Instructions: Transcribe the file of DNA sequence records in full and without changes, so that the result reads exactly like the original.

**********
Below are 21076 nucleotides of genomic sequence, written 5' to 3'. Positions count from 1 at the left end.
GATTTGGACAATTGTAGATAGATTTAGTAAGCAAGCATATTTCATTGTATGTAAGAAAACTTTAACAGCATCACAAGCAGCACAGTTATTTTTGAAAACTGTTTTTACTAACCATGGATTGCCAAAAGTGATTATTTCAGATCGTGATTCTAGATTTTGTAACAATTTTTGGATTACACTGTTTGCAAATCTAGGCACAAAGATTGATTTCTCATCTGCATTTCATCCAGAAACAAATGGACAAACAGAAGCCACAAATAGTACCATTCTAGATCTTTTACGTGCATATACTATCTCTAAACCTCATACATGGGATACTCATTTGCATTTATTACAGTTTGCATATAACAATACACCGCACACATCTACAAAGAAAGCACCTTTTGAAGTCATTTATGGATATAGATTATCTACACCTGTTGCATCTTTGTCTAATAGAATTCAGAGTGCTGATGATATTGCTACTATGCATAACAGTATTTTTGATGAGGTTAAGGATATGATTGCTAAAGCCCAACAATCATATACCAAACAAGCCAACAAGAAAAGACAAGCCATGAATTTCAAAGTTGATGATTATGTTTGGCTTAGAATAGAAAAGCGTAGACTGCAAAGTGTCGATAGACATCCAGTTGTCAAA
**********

Below are 21076 nucleotides of genomic sequence, written 5' to 3'. Positions count from 1 at the left end.
GATTTGGACAATTGTAGATAGATTTAGTAAGCAAGCATATTTCATTGTATGTAAGAAAACTTTAACAGCATCACAAGCAGCACAGTTATTTTTGAAAACTGTTTTTACTAACCATGGATTGCCAAAAGTGATTATTTCAGATCGTGATTCTAGATTTTGTAACAATTTTTGGATTACACTGTTTGCAAATCTAGGCACAAAGATTGATTTCTCATCTGCATTTCATCCAGAAACAAATGGACAAACAGAAGCCACAAATAGTACCATTCTAGATCTTTTACGTGCATATACTATCTCTAAACCTCATACATGGGATACTCATTTGCATTTATTACAGTTTGCATATAACAATACACCGCACACATCTACAAAGAAAGCACCTTTTGAAGTCATTTATGGATATAGATTATCTACACCTGTTGCATCTTTGTCTAATAGAATTCAGAGTGCTGATGATATTGCTACTATGCATAACAGTATTTTTGATGAGGTTAAGGATATGATTGCTAAAGCCCAACAATCATATACCAAACAAGCCAACAAGAAAAGACAAGCCATGAATTTCAAAGTTGATGATTATGTTTGGCTTAGAATAGAAAAGCGTAGACTGCAAAGTGTCGATAGACATCCAGTTGTCAAA